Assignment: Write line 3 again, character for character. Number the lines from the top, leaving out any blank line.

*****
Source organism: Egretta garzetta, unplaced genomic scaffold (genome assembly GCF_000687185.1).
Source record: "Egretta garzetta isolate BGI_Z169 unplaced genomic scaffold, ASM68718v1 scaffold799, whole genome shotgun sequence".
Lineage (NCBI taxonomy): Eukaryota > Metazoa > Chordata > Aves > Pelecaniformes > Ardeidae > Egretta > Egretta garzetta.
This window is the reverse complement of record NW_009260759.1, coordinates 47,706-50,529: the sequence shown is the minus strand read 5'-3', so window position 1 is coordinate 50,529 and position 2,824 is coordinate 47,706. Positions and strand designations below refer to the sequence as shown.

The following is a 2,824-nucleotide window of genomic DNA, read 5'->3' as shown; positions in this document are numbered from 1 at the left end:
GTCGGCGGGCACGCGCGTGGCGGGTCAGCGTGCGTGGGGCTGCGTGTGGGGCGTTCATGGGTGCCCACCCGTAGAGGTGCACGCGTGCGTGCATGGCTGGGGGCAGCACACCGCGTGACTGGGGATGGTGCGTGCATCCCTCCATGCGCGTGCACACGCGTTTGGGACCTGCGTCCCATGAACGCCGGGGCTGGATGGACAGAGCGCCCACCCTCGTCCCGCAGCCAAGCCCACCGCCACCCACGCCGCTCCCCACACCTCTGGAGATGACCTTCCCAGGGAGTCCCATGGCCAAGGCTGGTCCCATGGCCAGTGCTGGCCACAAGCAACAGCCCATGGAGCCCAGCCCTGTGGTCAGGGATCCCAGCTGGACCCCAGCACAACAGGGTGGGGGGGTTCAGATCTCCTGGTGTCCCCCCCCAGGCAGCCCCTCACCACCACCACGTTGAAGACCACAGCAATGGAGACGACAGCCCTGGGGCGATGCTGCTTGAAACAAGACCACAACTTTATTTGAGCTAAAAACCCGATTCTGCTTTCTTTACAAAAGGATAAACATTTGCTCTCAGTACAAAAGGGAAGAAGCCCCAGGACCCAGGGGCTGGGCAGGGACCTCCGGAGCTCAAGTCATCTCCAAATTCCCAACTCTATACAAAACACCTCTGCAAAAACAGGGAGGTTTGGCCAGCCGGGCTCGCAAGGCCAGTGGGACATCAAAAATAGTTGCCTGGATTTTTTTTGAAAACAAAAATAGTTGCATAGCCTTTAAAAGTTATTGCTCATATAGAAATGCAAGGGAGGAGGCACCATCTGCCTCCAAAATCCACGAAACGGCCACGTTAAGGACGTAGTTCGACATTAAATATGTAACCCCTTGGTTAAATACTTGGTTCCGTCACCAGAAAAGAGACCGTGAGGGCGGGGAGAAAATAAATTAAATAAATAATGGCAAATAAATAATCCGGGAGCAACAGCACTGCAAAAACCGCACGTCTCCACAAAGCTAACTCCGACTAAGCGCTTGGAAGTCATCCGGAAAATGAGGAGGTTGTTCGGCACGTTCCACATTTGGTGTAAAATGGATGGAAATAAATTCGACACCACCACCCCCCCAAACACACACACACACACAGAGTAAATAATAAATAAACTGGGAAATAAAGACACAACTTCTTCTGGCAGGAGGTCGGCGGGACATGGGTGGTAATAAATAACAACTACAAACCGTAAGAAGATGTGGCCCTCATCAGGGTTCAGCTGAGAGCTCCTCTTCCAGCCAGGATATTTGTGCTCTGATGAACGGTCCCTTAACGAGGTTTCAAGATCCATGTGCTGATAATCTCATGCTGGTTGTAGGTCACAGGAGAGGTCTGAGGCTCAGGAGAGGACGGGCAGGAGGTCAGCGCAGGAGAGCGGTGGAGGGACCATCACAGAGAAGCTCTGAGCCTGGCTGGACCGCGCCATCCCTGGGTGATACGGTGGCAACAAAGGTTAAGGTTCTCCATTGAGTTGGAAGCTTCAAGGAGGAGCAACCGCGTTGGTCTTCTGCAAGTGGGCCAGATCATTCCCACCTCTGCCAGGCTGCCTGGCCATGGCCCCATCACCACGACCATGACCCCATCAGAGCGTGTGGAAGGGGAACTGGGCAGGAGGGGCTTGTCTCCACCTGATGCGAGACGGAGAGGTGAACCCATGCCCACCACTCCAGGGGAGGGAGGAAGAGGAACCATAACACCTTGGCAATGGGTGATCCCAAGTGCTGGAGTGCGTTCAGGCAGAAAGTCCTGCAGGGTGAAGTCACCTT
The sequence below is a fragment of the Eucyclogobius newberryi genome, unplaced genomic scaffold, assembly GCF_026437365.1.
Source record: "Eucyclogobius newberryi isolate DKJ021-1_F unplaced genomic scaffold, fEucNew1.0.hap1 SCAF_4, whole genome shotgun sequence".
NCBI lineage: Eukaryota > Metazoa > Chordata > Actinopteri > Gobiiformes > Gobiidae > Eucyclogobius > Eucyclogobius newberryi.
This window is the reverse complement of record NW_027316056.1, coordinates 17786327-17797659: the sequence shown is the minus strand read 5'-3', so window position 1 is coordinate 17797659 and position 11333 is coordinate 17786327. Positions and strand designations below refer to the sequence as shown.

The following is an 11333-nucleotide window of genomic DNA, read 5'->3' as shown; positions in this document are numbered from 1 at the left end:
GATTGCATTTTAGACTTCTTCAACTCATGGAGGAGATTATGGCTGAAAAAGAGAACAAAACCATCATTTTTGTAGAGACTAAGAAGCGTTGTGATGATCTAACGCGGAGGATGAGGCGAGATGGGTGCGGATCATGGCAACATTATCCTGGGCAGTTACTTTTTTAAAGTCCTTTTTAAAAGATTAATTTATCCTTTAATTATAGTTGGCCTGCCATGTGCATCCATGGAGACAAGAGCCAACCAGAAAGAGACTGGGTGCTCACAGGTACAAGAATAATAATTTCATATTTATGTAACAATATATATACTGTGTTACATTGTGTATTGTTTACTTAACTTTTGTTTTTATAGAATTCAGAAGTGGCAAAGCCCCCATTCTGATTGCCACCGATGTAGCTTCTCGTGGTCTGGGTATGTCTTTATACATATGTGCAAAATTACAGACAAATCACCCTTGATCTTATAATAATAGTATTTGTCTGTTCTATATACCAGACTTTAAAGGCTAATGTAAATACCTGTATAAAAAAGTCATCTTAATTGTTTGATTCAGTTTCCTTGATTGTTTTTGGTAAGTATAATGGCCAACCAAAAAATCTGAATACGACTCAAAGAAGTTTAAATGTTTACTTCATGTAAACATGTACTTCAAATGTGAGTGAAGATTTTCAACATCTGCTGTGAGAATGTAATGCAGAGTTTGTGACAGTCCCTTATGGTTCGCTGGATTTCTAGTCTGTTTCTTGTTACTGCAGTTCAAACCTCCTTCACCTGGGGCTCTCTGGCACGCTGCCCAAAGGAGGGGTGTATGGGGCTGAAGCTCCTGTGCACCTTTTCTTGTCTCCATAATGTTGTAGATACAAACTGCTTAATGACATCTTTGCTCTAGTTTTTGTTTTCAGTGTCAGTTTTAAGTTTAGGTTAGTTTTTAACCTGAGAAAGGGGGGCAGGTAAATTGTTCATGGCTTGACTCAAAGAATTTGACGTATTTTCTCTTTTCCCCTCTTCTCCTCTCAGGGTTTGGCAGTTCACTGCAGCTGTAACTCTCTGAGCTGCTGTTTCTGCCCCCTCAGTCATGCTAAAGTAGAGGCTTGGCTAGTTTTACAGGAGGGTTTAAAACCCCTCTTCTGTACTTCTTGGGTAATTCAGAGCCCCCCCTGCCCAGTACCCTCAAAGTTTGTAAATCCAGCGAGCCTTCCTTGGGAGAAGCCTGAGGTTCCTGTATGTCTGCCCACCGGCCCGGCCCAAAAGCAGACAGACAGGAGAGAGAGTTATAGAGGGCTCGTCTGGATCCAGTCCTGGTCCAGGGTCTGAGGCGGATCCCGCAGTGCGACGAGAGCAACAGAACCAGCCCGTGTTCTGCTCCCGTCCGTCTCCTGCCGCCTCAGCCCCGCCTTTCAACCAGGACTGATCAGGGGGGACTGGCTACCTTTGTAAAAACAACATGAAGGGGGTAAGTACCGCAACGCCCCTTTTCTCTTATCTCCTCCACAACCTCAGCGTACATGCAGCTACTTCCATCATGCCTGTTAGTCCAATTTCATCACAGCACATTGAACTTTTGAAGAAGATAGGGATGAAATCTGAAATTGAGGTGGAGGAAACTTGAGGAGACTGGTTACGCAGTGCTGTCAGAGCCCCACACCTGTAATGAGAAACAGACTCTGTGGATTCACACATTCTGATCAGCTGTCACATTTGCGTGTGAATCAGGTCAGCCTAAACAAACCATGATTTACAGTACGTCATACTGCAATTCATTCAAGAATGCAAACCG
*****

Lineage (NCBI taxonomy): Eukaryota > Metazoa > Chordata > Aves > Pelecaniformes > Ardeidae > Egretta > Egretta garzetta.